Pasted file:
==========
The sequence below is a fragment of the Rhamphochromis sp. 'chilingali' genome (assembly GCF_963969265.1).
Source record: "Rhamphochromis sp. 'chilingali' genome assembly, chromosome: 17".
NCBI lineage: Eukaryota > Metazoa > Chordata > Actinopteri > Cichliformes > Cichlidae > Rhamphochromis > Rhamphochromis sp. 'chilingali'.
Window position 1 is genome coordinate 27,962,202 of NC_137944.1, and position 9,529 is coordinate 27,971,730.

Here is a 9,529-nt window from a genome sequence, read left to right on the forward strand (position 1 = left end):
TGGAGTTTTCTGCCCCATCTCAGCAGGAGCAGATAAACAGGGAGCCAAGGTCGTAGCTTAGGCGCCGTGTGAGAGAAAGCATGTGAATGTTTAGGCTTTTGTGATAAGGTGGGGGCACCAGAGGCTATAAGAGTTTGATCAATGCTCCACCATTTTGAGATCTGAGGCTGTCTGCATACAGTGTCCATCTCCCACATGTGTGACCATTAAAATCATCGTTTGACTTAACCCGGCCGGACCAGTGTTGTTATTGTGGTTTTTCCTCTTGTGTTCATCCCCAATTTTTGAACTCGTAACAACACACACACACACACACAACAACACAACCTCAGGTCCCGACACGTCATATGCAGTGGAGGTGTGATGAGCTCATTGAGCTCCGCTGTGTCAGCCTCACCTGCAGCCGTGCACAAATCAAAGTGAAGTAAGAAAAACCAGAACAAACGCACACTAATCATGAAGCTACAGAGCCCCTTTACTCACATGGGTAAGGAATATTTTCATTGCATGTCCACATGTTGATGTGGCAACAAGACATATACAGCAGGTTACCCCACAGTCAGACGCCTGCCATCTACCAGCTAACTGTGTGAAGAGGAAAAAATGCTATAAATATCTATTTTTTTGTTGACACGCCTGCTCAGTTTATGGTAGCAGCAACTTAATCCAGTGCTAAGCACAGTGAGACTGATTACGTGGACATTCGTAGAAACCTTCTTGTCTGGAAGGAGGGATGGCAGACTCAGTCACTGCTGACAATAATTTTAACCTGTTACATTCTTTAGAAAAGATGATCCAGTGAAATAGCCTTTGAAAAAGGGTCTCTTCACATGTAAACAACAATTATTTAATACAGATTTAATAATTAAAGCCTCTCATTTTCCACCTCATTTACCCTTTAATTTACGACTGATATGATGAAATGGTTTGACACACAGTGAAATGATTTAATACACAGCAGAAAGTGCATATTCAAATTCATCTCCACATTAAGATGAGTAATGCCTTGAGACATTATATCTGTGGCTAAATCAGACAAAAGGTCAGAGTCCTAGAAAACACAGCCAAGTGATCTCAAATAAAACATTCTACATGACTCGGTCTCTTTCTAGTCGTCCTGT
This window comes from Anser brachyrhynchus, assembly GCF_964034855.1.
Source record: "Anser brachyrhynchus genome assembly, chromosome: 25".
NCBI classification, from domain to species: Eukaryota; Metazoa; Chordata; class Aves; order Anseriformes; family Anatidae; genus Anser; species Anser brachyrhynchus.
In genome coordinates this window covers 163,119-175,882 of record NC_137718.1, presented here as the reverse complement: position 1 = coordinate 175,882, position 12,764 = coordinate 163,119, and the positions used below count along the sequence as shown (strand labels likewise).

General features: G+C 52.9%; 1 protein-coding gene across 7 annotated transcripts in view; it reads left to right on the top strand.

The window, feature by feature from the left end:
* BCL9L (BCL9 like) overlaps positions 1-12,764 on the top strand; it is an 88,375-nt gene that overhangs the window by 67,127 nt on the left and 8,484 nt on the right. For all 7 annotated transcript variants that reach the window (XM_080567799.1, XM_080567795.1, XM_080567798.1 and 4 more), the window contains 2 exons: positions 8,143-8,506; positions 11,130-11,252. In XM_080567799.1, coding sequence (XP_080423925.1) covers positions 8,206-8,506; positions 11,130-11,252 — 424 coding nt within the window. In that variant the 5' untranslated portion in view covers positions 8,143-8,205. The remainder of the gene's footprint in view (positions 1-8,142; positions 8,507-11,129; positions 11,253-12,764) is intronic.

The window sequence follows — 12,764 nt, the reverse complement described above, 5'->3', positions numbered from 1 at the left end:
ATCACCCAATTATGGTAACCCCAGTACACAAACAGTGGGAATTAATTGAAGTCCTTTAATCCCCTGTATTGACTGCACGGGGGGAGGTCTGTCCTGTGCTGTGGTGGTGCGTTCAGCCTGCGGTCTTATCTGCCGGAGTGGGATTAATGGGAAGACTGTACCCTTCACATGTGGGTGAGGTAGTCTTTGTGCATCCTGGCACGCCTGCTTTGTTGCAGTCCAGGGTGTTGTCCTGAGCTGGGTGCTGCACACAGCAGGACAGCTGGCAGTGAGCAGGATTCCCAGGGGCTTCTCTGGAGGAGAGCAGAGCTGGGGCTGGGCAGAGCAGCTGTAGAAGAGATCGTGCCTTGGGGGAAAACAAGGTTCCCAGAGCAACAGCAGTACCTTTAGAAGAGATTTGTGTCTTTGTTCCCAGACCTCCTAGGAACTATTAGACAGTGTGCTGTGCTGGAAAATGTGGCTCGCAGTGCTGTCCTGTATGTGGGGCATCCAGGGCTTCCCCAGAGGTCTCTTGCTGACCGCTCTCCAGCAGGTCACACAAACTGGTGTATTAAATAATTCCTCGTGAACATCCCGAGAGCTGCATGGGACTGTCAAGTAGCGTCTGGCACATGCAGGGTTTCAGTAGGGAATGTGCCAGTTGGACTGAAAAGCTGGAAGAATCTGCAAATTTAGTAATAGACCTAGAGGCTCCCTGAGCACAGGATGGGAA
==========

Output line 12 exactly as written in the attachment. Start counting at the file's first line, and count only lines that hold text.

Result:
The window, feature by feature from the left end: